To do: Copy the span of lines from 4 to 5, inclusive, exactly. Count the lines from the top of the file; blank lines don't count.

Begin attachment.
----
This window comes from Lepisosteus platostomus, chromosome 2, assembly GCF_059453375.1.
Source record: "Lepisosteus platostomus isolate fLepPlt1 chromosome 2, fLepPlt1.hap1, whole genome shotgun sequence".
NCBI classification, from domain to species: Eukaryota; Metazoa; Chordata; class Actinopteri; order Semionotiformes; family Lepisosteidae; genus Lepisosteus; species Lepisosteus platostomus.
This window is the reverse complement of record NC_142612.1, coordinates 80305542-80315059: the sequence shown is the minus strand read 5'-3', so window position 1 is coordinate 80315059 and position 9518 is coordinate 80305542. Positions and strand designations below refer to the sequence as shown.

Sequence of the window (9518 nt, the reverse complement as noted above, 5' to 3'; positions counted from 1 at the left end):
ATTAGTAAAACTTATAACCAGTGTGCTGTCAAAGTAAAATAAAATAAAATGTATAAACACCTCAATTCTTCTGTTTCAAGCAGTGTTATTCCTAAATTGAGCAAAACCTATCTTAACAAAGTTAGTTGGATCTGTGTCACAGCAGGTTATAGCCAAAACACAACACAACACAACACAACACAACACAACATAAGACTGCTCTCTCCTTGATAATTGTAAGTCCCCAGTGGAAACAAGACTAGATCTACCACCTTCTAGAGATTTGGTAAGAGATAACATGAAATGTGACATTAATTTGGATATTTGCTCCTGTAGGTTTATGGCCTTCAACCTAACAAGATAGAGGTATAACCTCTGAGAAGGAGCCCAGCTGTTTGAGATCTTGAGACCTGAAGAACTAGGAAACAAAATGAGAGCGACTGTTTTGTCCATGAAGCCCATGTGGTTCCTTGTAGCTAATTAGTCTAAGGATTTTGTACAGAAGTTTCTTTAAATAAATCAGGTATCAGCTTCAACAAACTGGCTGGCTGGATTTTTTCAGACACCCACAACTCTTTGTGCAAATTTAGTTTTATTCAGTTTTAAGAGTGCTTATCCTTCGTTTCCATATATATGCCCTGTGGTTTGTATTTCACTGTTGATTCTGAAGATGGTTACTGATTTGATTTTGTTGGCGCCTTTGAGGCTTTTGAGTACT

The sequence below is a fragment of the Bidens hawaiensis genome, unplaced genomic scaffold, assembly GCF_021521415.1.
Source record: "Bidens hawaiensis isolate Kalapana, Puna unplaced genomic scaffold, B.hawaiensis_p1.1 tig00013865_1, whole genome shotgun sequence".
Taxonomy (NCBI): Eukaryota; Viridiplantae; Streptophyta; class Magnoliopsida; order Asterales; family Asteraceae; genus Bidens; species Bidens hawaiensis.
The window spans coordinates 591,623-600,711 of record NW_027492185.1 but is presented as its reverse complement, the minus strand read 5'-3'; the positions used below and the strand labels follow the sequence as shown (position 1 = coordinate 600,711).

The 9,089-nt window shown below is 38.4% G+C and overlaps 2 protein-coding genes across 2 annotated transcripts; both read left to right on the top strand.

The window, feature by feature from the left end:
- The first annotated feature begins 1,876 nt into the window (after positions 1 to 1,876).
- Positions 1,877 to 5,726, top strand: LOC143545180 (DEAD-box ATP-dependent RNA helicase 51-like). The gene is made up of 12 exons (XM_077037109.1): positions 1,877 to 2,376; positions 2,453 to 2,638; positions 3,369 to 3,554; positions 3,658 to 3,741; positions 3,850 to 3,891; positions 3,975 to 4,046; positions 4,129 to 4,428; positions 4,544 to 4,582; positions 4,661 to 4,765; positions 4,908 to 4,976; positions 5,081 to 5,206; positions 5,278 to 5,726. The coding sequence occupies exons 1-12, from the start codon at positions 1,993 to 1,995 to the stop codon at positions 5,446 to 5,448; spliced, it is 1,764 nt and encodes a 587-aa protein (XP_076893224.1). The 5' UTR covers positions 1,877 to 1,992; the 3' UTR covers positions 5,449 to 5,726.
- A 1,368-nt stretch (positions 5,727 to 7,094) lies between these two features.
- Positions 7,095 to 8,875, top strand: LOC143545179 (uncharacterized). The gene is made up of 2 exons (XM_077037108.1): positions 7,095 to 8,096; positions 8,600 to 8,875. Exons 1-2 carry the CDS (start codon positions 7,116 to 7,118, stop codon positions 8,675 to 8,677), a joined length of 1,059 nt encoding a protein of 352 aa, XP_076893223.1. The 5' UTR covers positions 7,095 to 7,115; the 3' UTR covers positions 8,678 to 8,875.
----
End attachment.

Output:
This window is the reverse complement of record NC_142612.1, coordinates 80305542-80315059: the sequence shown is the minus strand read 5'-3', so window position 1 is coordinate 80315059 and position 9518 is coordinate 80305542. Positions and strand designations below refer to the sequence as shown.

Sequence of the window (9518 nt, the reverse complement as noted above, 5' to 3'; positions counted from 1 at the left end):